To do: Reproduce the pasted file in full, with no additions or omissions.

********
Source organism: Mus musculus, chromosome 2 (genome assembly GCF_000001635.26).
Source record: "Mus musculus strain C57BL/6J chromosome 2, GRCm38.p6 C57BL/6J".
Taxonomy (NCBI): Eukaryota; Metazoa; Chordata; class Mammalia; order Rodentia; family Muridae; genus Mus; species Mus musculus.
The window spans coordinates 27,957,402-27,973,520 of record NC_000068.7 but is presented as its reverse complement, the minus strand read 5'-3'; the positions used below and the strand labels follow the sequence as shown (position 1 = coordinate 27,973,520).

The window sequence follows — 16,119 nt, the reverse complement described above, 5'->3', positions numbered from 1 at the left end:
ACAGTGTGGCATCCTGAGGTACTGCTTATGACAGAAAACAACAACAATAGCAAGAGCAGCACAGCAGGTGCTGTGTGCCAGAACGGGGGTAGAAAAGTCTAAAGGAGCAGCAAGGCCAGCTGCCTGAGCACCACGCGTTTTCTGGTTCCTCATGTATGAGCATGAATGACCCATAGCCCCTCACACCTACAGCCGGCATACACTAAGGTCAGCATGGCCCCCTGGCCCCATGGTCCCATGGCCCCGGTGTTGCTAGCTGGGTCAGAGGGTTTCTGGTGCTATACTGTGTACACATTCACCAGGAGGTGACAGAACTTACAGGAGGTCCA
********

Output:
Source organism: Mus musculus, chromosome 2 (genome assembly GCF_000001635.26).
Source record: "Mus musculus strain C57BL/6J chromosome 2, GRCm38.p6 C57BL/6J".
Taxonomy (NCBI): Eukaryota; Metazoa; Chordata; class Mammalia; order Rodentia; family Muridae; genus Mus; species Mus musculus.
The window spans coordinates 27,957,402-27,973,520 of record NC_000068.7 but is presented as its reverse complement, the minus strand read 5'-3'; the positions used below and the strand labels follow the sequence as shown (position 1 = coordinate 27,973,520).

The window sequence follows — 16,119 nt, the reverse complement described above, 5'->3', positions numbered from 1 at the left end:
ACAGTGTGGCATCCTGAGGTACTGCTTATGACAGAAAACAACAACAATAGCAAGAGCAGCACAGCAGGTGCTGTGTGCCAGAACGGGGGTAGAAAAGTCTAAAGGAGCAGCAAGGCCAGCTGCCTGAGCACCACGCGTTTTCTGGTTCCTCATGTATGAGCATGAATGACCCATAGCCCCTCACACCTACAGCCGGCATACACTAAGGTCAGCATGGCCCCCTGGCCCCATGGTCCCATGGCCCCGGTGTTGCTAGCTGGGTCAGAGGGTTTCTGGTGCTATACTGTGTACACATTCACCAGGAGGTGACAGAACTTACAGGAGGTCCA